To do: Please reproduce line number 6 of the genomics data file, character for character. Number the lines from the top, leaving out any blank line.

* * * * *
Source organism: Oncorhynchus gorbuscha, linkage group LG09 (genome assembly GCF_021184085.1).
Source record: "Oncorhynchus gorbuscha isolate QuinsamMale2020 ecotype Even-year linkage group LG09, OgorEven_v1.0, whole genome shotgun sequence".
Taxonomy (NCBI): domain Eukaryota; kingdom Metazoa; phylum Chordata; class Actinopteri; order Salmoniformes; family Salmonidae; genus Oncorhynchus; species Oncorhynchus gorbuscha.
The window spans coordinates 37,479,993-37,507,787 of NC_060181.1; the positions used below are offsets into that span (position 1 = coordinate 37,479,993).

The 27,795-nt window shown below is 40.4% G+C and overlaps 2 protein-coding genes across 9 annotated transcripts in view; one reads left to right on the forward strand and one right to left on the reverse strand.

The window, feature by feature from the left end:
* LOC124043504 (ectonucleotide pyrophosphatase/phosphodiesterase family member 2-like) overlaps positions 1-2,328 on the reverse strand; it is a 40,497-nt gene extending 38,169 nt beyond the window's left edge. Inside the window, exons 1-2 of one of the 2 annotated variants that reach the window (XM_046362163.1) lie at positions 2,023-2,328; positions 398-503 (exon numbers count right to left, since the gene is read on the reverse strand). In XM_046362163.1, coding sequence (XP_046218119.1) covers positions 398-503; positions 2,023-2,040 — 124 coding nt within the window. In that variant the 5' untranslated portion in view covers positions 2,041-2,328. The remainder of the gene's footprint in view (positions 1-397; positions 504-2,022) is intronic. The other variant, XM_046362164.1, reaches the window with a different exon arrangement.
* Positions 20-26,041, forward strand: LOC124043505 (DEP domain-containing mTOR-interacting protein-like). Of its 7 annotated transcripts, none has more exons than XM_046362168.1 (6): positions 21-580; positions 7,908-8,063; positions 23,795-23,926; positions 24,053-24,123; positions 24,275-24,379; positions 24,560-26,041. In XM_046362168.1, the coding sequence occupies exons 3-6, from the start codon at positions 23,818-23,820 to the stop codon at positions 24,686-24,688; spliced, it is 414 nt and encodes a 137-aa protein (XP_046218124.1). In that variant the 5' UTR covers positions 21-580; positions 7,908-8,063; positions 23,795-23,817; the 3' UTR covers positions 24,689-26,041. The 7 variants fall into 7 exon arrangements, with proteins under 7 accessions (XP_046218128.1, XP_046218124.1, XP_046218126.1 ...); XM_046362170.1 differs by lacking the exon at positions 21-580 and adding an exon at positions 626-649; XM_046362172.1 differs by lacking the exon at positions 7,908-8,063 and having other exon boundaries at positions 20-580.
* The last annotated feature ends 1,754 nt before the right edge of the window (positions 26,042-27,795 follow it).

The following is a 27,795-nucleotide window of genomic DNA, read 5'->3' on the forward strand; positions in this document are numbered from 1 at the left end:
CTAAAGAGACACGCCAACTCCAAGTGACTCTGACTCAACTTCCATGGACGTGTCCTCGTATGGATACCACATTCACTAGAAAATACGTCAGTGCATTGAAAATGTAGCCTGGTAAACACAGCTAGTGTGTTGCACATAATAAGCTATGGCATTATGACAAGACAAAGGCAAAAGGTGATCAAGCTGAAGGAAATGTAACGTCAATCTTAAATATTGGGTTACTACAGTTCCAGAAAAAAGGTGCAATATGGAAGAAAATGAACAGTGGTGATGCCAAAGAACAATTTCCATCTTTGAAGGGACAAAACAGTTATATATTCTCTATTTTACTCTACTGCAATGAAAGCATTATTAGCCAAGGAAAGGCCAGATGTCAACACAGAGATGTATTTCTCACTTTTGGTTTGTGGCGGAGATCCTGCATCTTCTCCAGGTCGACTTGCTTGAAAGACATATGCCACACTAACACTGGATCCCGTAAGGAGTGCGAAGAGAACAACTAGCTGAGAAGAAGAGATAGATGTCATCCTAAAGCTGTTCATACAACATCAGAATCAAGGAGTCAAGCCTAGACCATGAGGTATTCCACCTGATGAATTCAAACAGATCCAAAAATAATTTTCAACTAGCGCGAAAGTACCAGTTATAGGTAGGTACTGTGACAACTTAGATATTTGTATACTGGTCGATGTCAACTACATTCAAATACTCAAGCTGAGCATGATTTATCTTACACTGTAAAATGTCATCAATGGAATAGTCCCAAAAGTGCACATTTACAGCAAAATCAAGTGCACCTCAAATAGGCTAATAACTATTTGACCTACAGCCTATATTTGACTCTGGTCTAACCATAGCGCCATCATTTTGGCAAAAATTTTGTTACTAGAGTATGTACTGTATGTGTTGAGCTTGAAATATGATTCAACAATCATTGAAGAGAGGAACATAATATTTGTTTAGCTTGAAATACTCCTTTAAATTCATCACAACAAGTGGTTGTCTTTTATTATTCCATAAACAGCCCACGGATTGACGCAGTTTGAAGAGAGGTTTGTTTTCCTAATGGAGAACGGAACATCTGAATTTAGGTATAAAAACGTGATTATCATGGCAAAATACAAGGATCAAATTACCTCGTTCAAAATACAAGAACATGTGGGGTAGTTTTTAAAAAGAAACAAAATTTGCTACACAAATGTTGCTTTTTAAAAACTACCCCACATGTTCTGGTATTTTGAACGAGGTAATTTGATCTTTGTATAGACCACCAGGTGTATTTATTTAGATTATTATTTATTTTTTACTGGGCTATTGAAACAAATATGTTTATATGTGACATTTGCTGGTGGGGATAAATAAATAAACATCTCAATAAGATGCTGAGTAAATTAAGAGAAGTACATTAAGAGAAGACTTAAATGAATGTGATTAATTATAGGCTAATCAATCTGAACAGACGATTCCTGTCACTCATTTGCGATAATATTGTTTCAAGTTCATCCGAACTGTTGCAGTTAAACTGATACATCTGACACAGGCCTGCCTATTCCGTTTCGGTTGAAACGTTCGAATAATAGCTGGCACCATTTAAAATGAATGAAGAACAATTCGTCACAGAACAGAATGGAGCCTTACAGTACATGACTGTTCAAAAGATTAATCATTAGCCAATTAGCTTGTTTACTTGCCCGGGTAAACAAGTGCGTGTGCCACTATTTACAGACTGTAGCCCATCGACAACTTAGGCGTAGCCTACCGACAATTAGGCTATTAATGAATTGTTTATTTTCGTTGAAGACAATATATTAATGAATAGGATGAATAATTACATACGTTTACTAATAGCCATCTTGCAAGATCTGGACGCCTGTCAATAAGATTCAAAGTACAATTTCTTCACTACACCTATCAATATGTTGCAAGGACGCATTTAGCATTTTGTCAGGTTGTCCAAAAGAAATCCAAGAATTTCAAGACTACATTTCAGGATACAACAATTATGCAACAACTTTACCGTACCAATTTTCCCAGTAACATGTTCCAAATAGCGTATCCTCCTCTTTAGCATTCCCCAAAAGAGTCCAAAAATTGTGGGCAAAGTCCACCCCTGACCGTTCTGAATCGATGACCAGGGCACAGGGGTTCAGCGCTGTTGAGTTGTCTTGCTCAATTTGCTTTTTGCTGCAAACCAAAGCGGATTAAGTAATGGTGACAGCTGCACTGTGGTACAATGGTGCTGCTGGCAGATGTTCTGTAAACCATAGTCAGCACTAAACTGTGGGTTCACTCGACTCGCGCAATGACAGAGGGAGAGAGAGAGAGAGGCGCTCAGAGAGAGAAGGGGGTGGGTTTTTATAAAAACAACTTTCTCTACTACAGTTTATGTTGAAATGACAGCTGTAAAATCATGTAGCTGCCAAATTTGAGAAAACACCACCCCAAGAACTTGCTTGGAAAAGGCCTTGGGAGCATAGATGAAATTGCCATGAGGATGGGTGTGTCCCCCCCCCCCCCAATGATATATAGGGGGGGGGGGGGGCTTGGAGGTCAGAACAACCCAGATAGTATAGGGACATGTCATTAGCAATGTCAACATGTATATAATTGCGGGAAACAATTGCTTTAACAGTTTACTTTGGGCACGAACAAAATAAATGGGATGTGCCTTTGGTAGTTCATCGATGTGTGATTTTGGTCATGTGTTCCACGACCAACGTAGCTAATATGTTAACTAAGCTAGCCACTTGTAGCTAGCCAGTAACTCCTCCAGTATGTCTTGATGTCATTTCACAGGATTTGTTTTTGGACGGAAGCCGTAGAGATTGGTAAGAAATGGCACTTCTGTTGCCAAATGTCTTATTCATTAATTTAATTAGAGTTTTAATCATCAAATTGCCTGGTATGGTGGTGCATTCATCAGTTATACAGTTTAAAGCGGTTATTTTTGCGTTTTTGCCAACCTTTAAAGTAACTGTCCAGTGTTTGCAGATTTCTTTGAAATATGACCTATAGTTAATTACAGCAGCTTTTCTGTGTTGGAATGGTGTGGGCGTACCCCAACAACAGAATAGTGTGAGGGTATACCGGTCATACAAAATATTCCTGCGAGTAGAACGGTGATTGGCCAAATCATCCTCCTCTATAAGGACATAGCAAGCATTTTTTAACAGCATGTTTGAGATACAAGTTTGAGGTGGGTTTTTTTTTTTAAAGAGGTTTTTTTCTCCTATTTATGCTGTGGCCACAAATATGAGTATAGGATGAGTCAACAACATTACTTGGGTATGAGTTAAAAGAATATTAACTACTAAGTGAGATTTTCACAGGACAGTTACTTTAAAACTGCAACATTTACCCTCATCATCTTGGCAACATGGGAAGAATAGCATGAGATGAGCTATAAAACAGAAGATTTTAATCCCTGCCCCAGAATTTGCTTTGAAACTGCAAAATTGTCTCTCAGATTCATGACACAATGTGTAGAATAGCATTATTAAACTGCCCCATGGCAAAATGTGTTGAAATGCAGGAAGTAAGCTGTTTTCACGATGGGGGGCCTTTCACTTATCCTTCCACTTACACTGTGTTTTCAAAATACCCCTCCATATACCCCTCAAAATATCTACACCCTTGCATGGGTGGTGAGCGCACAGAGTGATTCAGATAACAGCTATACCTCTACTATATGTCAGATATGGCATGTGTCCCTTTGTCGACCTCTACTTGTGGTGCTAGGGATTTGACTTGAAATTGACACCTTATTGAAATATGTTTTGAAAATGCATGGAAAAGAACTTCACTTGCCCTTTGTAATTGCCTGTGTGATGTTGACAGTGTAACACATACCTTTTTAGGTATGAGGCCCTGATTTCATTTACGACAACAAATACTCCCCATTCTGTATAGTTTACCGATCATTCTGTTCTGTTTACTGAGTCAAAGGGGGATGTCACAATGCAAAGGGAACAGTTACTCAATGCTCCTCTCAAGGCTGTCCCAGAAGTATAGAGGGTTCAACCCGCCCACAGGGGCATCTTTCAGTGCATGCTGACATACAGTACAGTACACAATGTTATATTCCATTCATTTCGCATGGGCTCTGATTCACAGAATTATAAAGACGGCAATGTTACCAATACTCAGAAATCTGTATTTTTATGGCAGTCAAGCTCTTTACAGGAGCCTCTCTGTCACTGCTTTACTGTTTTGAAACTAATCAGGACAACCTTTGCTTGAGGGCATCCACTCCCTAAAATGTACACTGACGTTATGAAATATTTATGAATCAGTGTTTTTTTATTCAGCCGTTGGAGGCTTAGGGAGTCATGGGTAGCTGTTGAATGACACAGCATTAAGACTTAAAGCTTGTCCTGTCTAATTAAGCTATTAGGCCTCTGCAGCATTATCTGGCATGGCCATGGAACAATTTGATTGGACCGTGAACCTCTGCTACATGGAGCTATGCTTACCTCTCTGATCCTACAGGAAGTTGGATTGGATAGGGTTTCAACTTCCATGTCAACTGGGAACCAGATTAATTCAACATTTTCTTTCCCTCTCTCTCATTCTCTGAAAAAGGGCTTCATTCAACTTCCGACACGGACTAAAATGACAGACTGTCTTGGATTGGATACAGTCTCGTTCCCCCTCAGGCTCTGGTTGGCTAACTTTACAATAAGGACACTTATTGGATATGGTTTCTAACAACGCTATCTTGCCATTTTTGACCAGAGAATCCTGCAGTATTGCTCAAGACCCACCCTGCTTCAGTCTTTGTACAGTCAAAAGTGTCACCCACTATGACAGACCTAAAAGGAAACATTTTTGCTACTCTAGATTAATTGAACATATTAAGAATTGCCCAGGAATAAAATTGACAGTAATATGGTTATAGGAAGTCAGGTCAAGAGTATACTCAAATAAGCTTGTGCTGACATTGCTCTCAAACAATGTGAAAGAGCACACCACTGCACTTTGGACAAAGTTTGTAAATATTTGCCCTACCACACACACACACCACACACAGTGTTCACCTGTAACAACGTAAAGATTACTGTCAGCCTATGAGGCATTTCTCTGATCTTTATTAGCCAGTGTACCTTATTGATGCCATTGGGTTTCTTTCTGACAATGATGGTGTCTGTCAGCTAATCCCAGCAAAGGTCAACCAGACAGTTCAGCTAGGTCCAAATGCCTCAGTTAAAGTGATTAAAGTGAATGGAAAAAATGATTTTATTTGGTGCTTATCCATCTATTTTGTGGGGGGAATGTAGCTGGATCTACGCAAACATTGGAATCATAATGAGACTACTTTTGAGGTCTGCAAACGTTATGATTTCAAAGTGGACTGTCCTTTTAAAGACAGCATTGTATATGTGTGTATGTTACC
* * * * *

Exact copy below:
The window, feature by feature from the left end: